Beat severe panic attacks with this expert self-help trick

All logical thought is suspended. Fear, like a wave growing ever more powerful, surges

Russell Hemmings

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All logical thought is suspended. Fear, like a wave growing ever more powerful, surges through your body, flooding it with overwhelming physical sensations. And because your ability to think straight has long since departed, your brain tells you that those sensations are actually very serious and may signal you’re about to die. Of course you are… your heart feels like it’s about to explode, the blood has drained from your face and your skin has the look and feel of marble. The tingling in your fingers and the clamminess of your hands only serves to add weight to the argument that you’re about to take your last desperate breath.

The mind and body are such utterly convincing liars when it comes to a panic attack. It’s not uncommon for sufferers to end up in the emergency room, believing they are in the throes of a heart attack or stroke, only to be confronted by the factual rhythmic beep of a heart monitor and a doctor telling them there is physically nothing wrong with them. Yet when in the grip of one of these debilitating episodes, it genuinely feels like you are facing a catastrophic event.

Overcoming panic attacks

I’m intimately acquainted with the anatomy of the panic attack, because I used to suffer from them. I share my knowledge of how to overcome them, because I understand them from the inside. I know how they can steal your life away, gradually nibbling at the edges of your freedom and potential, because the cycle of fear prevents you from putting yourself in situations where you might be exposed to other people seeing you fall apart. And this “secret you” inhabits your thoughts all of the time, sometimes pushed back to the margins when you’re feeling more positive, but then invading your mind with increasing ferocity when your anxiety and stress levels rise. So you stand on permanent guard duty, watching and waiting for the inevitable to happen and this is exhausting.

This all sounds like bad news, and it can be if you let panic and anxiety win, but I’ve got better tidings. I know, and many of my clients know, there is another way. You can learn to deal with them, you can put on your armor and fight the battle and you can win. I say emphatically, you do not have to live in a state of permanent fear.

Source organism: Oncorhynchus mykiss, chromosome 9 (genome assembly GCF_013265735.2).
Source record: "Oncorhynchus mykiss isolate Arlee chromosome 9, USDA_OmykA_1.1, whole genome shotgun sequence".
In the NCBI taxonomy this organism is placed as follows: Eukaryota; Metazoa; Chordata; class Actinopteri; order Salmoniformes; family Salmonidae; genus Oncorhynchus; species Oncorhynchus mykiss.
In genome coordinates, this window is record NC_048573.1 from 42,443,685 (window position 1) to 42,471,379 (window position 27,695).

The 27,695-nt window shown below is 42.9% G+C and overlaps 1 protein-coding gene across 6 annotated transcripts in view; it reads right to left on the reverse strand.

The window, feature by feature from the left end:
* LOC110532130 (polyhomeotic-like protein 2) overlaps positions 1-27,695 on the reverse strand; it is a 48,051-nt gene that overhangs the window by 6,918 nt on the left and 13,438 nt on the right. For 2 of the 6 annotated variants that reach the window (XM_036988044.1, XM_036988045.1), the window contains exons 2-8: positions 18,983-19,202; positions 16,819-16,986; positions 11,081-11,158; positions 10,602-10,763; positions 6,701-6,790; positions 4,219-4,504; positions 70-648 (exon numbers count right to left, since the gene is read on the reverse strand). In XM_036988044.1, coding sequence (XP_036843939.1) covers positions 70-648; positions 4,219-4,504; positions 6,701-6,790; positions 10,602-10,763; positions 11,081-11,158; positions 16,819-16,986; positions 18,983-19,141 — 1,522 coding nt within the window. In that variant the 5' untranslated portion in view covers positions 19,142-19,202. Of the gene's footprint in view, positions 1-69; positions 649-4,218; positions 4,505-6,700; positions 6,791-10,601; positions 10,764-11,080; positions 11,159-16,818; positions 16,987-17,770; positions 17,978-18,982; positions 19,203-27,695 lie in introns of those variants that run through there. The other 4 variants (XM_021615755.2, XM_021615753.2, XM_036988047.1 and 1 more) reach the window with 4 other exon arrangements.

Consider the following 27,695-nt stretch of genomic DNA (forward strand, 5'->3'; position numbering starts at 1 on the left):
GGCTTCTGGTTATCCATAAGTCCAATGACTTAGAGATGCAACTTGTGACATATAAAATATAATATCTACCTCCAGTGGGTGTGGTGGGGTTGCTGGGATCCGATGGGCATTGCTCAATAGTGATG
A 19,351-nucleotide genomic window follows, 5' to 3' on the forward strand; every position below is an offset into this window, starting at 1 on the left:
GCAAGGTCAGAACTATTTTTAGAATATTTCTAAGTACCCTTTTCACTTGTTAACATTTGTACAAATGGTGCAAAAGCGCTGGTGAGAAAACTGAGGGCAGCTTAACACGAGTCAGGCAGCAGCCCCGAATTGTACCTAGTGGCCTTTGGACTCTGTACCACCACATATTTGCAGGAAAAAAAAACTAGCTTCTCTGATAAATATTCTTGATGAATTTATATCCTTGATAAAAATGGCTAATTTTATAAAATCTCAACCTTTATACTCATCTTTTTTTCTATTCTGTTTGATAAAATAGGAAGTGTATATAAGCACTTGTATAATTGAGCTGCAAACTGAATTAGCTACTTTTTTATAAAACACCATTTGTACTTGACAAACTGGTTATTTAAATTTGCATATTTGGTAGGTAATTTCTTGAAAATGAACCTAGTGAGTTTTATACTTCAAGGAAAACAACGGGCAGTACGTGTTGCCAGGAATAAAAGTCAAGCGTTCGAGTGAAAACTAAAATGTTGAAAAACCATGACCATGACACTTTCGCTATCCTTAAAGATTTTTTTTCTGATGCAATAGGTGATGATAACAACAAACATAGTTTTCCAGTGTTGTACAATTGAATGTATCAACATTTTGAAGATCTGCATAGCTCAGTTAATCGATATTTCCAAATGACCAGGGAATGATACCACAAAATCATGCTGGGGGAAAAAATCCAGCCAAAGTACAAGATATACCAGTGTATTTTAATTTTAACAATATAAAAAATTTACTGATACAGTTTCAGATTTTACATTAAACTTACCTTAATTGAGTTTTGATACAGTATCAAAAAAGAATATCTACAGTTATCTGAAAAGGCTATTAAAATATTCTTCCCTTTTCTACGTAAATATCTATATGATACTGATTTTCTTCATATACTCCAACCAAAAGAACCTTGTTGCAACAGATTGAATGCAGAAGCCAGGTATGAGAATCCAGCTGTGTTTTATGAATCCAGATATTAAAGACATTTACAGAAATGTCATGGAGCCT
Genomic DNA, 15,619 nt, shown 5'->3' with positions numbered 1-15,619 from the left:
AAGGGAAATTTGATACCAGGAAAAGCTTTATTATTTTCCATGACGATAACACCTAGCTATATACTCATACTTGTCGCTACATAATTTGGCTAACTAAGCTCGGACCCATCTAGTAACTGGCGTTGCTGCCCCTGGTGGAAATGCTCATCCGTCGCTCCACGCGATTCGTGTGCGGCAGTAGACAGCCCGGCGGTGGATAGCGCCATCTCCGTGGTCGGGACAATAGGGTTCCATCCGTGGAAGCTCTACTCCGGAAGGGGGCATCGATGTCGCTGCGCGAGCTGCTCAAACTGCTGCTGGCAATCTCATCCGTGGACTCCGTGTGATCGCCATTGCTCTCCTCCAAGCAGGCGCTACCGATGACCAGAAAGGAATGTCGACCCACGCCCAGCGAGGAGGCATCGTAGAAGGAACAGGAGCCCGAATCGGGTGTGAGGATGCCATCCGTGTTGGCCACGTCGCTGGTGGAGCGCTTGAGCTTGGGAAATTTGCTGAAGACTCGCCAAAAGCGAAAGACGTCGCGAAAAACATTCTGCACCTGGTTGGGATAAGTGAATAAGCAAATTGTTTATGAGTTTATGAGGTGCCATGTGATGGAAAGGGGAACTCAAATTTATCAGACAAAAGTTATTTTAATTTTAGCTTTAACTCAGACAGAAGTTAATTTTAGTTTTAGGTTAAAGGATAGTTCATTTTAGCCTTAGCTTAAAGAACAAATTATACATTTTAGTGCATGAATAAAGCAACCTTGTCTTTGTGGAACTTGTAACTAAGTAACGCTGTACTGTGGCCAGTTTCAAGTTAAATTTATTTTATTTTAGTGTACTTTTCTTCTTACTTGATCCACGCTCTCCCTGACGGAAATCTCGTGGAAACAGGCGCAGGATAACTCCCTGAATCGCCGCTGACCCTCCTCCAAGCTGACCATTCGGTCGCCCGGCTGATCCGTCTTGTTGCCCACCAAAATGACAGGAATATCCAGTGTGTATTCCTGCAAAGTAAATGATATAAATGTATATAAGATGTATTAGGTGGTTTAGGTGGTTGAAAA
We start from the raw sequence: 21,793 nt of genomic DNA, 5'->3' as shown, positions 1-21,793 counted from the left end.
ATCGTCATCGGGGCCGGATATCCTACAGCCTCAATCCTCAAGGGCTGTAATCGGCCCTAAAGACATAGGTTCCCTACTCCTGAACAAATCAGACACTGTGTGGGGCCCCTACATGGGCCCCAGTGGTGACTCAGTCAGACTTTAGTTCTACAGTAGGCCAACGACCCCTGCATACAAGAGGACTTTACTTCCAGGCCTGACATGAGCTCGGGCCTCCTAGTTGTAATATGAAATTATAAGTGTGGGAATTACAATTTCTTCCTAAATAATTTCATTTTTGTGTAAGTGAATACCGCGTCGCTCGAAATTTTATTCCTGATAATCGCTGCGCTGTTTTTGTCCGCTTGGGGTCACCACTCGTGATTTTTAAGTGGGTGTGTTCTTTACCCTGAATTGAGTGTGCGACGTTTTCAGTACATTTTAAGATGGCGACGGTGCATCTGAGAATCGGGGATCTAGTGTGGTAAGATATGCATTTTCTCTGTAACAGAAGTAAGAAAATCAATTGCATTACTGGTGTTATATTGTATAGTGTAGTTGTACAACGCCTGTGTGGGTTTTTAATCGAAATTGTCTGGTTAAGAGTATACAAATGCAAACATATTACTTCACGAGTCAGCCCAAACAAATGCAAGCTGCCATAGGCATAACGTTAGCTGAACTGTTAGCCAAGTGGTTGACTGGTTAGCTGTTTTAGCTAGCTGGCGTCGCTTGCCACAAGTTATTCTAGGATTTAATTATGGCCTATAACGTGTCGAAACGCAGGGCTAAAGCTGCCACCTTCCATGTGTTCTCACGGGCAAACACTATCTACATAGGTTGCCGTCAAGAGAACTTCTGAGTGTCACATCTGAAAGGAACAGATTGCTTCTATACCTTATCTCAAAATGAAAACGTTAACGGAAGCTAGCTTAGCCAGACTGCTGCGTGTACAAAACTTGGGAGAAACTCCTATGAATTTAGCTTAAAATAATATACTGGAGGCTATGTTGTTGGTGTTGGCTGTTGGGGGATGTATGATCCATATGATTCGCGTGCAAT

The reality is, though you may feel it is so, when in the throes of a panic attack, all logical thought is not suspended. What you are feeling is an exaggerated fight or flight reaction and if a woolly mammoth was heading straight for you, you would either be the person to hide behind, because you would stand and fight, or you would be long gone. You’re a survivor. But in a modern world where that kind of danger doesn’t lurk around every corner, that instinct can misfire and begin to kick in when you don’t need it. I always advise panic sufferers to reach out for professional help, but there are also a number of strategies that you can employ to help yourself. A very simple coping mechanism I use is the “Panic Scale.”


Naturally, I can’t go into the complexity of this within the confines of an article, however I can give you a rudimentary insight, which may begin to help. The very first thing to do is to identify you have an issue with panic. Then at the point when those familiar feelings of panic start to well up, begin to use this self-scoring system. Based on previous panic experiences, you begin to score how you feel. Take some deep breaths as you feel those initial waves. Using 1 to 100, 1 being in a state of total positivity without the merest hint of panic, and 100 representing being as bad as you could ever possibly feel, start scoring your situation. For example, if you’re driving and panic begins, you may score yourself against your worst ever feeling at 70. This means you have actually got 30 percent of positivity to work with, which is a great starting point. You can use that 30 to get yourself into a safe space. You can use that 30 to deal with what is happening. With this technique, you are forcing reality into an unreal situation and giving yourself a plan of action at the same time. It gives you a structure to begin to work with and allows you to create an ongoing conversation, talking yourself down from the precipice. Everybody’s scale is different; one person’s 20 is another’s 50, but that doesn’t matter. Ironically, you have to understand what 100 feels like, but that’s how panic works. Experiencing it on more than one occasion begins to give you just that: experience. And this technique gives you something to redirect your thoughts to and really allows you to objectively unpick what is happening to you.

And that’s one of the key things to dealing with panic; understanding where it’s coming from. Uncovering the source, eventually allows you to build the dam upstream.


Russell Hemmings is a Dubai-based clinical and cognitive behavioral hypnotherapist. He can be contacted online at www.russellhemmings.com or via Facebook at www.facebook.com/bridgehypnotherapyclinic.